UNHCR Calls For Help To Stop Abduction In East Sudan
On January 25, briefing reporters from the Palais des Nations in Geneva, UNHCR spokesperson Melissa Fleming described the dire circumstances in the Shegerab refugee camp of Eastern Sudan, which hosts tens of thousands of refugees, and the “rising incidents of abductions and disappearances of mainly Eritrean refugees.”
UNHCR reports that the disappearances from the camp are a mix of voluntary and involuntary–that is, in some cases, those who were in refugee camps arranged to be smuggled out and, in other cases, they were abducted. In 2012, there were at least 551 of such disappearances.
Over the last 5 years, hundreds of Eritreans have been brutally tortured, raped, had their organs extracted, or killed in the Egyptian Sinai. They have been held for ransom while their families, mostly in Europe and North America, are made to listen to screaming victims begging for help. The family members then are forced to raise exorbitant amounts of funds–$30,000 USD is not unusual–and, even then, the abductors may change their mind and demand more. In some cases, Eritrean mothers in Eritrea have sold every possession they have to raise the ransom money.
The abduction points fit one of the following patterns:
1. An Eritrean arranges with a smuggler in Eritrea to be smuggled across the Eritrea-Sudan border. The smuggler may sell the Eritrean to a human trafficker prior to reaching the border;
2. An Eritrean in Sudan may be abducted by human traffickers and held for ransom in the Egyptian Sinai;
3. An Eritrean in Sudan may make arrangements with a smuggler in Sudan to smuggle him/her to Egypt; the smuggler then hands over the Eritrean to a human trafficker who holds him for ransom.
Smuggling, contraband, human trafficking is a huge business. And, where there is money from illicit business, the Eritrean regime is not too far behind. The 2012 report of the UN’s Monitoring Group on Somalia and Eritrea included testimonies from Eritrean asylum seekers in Israel who had survived their ordeal in the Egyptian Sinai and, by 2011, numbered almost 60,000. Based on the testimonies of the Eritreans in Israel, the Monitoring Group reports that the culprits who were responsible for inflicting “physical and psychological torture” were from the Rashaida tribe or Bedouin Egyptians and that the masterminds behind the human trafficking network were Eritrean regime officials, and specifically General Teklai Kifle Manjus (who is, ironically, in charge of border security) and Colonel Fitsum Yishak and their intermediaries.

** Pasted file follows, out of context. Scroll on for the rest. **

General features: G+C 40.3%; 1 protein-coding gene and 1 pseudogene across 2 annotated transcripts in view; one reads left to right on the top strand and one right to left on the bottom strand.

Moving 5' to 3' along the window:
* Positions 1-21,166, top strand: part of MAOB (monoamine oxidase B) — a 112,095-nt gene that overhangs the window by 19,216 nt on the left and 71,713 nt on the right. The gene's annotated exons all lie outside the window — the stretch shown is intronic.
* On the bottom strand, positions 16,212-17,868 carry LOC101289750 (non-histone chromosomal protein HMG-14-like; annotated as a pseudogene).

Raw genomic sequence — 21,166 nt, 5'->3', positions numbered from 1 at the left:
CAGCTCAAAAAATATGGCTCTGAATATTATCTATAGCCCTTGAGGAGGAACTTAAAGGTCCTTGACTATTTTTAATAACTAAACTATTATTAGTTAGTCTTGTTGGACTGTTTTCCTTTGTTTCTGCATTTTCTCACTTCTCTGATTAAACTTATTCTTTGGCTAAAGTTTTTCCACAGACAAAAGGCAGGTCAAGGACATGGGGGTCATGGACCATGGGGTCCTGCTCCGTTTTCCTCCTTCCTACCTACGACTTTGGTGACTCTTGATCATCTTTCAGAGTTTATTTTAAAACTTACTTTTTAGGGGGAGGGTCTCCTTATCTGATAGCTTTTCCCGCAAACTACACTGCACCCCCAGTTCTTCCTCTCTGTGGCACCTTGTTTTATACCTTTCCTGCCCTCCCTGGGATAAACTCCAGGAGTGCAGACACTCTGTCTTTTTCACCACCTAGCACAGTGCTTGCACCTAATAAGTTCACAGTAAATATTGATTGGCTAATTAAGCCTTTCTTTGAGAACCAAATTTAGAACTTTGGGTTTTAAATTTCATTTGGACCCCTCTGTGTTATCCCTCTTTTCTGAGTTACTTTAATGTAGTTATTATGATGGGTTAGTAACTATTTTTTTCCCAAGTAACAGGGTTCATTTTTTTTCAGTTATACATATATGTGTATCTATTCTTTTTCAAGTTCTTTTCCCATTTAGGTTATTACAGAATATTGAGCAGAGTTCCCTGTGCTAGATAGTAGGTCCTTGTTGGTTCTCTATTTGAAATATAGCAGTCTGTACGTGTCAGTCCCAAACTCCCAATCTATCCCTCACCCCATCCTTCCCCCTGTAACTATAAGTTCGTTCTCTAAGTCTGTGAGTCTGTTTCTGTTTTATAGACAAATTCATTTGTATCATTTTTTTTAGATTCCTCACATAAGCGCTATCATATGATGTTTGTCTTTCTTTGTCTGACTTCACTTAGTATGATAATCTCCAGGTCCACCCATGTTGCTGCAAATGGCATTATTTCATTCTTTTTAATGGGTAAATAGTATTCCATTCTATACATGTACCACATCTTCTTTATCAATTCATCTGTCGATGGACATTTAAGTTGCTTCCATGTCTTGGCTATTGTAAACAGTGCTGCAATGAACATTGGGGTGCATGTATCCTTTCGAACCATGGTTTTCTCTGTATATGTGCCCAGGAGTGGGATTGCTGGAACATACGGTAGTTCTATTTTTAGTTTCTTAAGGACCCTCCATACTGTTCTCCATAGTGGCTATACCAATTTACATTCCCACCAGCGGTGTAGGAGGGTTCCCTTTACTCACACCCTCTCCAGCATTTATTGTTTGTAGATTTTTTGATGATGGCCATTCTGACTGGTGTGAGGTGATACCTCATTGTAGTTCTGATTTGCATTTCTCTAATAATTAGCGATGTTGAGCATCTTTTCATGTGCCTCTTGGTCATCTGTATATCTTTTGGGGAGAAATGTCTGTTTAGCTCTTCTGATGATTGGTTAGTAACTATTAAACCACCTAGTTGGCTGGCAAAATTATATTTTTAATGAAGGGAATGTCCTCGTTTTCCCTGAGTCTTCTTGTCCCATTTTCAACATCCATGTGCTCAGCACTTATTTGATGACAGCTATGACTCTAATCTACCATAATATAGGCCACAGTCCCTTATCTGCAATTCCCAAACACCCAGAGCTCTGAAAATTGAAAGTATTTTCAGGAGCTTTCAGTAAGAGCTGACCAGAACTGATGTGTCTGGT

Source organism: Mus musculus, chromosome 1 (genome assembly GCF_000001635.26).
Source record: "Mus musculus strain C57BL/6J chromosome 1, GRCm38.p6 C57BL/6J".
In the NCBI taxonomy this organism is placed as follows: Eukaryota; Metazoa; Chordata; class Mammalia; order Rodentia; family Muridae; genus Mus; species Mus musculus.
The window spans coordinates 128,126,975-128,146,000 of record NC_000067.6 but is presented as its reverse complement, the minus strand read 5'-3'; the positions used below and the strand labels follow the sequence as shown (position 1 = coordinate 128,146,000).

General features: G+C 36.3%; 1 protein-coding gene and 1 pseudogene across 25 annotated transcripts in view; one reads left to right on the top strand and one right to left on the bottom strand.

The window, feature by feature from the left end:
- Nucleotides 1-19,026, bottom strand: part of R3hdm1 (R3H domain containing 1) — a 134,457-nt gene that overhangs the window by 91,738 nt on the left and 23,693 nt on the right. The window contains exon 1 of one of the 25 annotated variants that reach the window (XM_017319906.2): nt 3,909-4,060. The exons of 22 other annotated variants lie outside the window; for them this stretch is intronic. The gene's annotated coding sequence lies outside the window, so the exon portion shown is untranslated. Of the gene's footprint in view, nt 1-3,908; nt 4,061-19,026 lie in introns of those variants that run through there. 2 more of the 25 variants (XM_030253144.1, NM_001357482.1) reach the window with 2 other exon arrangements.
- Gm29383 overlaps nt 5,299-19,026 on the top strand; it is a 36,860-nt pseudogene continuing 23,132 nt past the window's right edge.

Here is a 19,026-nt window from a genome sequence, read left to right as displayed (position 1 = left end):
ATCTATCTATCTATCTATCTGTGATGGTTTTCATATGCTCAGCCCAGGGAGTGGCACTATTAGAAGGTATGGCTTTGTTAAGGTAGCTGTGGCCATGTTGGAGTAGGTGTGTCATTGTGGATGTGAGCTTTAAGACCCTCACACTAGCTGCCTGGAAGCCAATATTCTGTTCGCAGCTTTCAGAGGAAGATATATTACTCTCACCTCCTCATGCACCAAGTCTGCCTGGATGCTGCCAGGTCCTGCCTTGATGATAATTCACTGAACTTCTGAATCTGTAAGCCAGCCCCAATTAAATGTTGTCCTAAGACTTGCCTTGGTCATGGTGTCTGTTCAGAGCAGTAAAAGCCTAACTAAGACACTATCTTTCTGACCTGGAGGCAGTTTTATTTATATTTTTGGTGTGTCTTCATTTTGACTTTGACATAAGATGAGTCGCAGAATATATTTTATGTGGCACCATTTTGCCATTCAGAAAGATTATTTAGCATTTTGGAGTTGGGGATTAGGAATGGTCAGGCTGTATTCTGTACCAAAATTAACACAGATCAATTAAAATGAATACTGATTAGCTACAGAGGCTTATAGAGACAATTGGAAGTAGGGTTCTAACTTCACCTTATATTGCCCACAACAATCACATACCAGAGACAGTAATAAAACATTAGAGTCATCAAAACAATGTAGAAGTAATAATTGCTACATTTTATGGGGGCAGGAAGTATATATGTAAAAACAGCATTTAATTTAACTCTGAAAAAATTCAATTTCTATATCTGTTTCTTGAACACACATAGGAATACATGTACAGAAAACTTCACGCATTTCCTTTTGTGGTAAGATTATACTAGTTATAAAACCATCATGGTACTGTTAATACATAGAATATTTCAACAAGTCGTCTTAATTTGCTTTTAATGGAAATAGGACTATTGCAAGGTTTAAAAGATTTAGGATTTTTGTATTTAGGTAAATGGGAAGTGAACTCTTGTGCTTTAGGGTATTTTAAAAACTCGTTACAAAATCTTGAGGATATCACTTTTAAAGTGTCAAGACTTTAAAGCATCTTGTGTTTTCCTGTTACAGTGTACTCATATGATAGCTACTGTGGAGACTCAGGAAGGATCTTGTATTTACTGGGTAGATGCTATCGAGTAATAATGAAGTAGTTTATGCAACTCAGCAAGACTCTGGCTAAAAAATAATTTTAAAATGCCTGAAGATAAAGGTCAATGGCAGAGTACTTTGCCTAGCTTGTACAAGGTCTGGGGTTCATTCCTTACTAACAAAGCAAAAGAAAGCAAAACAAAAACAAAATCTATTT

The trigger for the UNHCR’s recent briefing appears to be incidents of January 22 when four Eritrean women were abducted at night. The UNHCR says that in “anger at these incidents, some refugees attacked members of one of the local tribes who they thought were responsible for the abductions. The ensuing violence left several injured among the host population and the refugees. Calm has since been restored.” The UNHCR says that Sudan has dispatched additional police force.
Eritreans are organizing a demonstration in Berlin, Germany on January 29, to coincide with the arrival of Egyptian president Mohammed Morsi.
The UNHCR, or the United Nations High Commissioner for Refugees, is mandated by the UN General Assembly to” lead and co-ordinate international action to protect refugees” but, given its resources, and given the fact that the Shegerab refugee camp has been a home to Eritrean refugees since the mid-1960s, it may not be giving the issue the urgency it deserves. Our job, as Eritreans, is to make sure that it does.
Concerned Eritreans (Eritrean Youth for Solidarity and Change/Right Now) have initiated a petition to stop the human trafficking in Sinai. You can log in and sign the petition here:
inform. inspire. embolden. reconcile.
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